ARIZONA SENATORS: SAY YOU’RE SORRY
Posted by Andrew Roman on May 18, 2010
Is it possible to disagree with a liberal and not be branded a Nazi? Or a fascist? Or be compared to a murderous dictator? Or be called a racist? Or labeled a homophobe?
In a liberal’s world, how does a non-bigoted, non-hateful, non-totalitarian conservative dissenter sound or look? Is there even such a thing? How does one who believes in a strong national defense, limited government and the rule of law go about his or her job without being compared to an oppressive Communist regime by a high-ranking Obamacrat?
It is the last fortress for lefties who have no substance. It is the reflex of libs who cannot hold their own in the arena of ideas. It is the primal instinct of Obamacrats who can only respond to coherence and reason by launching personal attacks and making farcical comparisons to oppressive governments in the hope of tugging on people’s emotions.
It is how Dems play the game.
Assistant Secretary of State, Michael Posner is getting some much deserved heat from Arizona’s two Senators, John McCain and Jon Kyl. They are asking – nay, demanding – that Posner apologize for comparing Arizona’s new illegal alien law to the human rights record of Communist China.
From Yahoo News:
A top US diplomat who reportedly compared a tough new immigration law in Arizona to China’s rights record must retract his “offensive” remark and apologize, the state’s two US senators demanded Tuesday.
Republican Senators Jon Kyl and John McCain accused Assistant Secretary of State Michael Posner of implying that the Arizona measure “is morally equivalent to China’s persistent pattern of abuse and repression of its people.”
The letter from McCain and Kyl, obtained by AFP, cited a media report that Posner had called Arizona’s controversial immigration measure part of “a troubling trend in our society” during recent US-China human rights talks.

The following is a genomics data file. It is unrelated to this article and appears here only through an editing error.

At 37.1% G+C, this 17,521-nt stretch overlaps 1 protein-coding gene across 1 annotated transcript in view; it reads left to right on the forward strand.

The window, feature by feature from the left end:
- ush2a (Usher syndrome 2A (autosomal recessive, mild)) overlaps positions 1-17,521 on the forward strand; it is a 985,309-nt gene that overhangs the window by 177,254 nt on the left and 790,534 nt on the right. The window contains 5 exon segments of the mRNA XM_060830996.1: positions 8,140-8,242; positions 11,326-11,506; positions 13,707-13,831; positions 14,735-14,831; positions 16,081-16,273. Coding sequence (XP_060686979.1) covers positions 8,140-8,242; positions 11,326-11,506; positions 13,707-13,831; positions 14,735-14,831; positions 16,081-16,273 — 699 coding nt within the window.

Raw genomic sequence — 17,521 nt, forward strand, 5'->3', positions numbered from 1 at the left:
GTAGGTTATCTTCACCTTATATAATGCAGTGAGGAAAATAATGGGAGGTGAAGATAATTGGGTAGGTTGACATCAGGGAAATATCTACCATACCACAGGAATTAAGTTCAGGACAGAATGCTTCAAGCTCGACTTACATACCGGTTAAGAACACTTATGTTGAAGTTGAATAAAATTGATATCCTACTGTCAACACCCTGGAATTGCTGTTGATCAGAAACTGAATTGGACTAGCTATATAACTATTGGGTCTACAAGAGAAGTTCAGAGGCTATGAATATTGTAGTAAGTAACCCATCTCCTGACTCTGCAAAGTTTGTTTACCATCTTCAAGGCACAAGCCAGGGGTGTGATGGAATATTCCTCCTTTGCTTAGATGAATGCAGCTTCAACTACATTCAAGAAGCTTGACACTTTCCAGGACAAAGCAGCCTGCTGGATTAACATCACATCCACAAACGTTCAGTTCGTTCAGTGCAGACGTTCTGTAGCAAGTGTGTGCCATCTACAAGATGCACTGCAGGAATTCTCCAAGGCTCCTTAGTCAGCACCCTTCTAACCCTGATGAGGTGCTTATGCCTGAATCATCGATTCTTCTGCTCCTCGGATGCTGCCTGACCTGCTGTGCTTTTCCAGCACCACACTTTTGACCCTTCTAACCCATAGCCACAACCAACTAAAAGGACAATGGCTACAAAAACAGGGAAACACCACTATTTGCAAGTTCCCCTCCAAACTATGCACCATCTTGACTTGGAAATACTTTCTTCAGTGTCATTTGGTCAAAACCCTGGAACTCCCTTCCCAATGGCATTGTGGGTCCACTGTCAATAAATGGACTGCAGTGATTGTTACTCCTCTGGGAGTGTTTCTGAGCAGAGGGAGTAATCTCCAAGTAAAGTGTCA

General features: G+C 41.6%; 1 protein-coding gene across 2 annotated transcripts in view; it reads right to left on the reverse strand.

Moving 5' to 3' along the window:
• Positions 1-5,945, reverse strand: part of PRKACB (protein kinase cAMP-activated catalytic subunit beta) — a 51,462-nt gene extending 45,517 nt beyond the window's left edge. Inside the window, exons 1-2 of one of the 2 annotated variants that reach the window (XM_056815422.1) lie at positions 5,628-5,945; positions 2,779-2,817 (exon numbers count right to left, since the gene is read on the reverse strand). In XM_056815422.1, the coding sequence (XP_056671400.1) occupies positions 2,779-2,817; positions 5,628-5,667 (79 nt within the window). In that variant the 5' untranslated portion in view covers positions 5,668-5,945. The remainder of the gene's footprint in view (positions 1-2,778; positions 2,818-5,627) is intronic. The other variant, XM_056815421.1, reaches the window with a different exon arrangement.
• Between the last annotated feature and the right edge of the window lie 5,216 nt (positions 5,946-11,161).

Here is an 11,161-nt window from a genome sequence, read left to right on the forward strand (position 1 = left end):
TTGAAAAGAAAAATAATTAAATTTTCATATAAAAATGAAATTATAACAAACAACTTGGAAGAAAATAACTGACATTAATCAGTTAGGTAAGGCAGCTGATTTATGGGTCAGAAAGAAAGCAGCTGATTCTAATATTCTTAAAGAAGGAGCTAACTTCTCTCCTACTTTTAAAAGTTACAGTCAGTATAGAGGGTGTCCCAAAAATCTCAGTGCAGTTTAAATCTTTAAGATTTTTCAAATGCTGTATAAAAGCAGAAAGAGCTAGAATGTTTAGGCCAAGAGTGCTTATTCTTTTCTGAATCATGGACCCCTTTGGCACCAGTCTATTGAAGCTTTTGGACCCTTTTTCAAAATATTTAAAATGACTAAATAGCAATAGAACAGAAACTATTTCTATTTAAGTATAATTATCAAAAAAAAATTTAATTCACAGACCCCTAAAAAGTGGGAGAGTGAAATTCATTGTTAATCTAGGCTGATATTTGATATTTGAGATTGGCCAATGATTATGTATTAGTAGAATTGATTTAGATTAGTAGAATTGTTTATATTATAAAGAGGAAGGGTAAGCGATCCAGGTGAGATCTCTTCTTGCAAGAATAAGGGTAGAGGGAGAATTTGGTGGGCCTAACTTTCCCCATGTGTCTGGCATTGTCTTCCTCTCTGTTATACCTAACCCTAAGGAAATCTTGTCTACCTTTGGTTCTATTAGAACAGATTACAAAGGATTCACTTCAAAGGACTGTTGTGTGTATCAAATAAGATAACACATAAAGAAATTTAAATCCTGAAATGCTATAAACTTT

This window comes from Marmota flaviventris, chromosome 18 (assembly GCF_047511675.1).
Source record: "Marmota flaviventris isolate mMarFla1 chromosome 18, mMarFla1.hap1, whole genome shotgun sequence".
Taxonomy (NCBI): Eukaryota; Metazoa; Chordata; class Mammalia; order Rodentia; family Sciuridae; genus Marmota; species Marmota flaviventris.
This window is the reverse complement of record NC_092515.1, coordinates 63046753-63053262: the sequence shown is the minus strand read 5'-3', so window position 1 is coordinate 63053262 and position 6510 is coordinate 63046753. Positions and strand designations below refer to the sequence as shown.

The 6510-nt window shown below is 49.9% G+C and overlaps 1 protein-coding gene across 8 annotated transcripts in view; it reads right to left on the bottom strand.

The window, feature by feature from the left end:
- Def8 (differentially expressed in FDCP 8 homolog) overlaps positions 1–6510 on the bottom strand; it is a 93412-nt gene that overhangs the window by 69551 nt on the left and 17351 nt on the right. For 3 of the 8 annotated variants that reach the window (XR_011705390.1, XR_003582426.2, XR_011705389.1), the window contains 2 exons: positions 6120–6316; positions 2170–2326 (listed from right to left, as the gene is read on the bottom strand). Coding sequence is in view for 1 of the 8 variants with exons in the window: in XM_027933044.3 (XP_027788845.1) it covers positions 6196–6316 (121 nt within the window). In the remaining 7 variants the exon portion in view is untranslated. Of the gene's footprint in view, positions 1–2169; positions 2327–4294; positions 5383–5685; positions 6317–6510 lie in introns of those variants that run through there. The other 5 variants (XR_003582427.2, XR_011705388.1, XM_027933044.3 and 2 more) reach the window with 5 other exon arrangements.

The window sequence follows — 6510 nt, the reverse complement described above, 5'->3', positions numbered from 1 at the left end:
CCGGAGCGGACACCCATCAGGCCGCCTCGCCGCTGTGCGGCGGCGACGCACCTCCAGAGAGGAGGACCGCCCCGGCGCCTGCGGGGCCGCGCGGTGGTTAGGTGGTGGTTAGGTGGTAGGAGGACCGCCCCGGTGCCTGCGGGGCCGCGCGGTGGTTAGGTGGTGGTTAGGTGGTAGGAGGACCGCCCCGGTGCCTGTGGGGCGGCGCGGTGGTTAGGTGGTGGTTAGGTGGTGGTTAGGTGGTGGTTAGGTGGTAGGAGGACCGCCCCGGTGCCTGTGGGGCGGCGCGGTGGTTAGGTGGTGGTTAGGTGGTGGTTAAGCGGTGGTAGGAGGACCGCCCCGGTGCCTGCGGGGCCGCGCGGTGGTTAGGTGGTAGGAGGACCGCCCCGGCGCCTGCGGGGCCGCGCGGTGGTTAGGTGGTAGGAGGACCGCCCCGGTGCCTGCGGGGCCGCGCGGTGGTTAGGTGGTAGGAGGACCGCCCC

“As assistant secretary of state in charge of the bureau of democracy and human rights, your remarks are particularly offensive. We demand you retract your statement and issue an apology,” the lawmakers wrote.
Kyl and McCain pointed to the US State Department’s annual human rights report, which sharply criticized what it described as China’s rampant rights abuses and warned Beijing’s record was worsening.
“To compare in any way the lawful and democratic act of the government of the state of Arizona with the arbitrary abuses of the unelected Chinese Communist Party is inappropriate and offensive,” they wrote.
“There is no place for moral equivalency and human rights policy. The United States is the world’s leader in defending the rights of all people. Someone in your position should be proud to proclaim that,” they said.
Perhaps Posner can call an emergency meeting with officials from Libya and Angola – two well-known human rights violating nations recently admitted to the new United Nations Human Rights Council – to discuss the shamefulness and contemptibility of the new Arizona immigration law, and ask for some much-needed advice.
In effect, Posner issued what amounted to an apology to Communist China because of Arizona’s decision to actually uphold the law of the land. And by his own admission, he brought up the new Arizona law “early and often” to demonstrate to the ChiComs (like a good, capitulating little invertibrate) that we, too, have our issues of discrimination to deal with, and that we must do better – because asking people to prove their legality in this country is exactly like harvesting organs, throwing dissenters in modern-day gulags and executing innocents at will. Yes, Posner sat face-to-face with the Red Chinese – one of the most forbidding and suppressive regimes on planet earth – and denounced the evil that is Arizona’s illegal alien law.
But that’s okay.
One man’s freedom is another man’s oppression, right?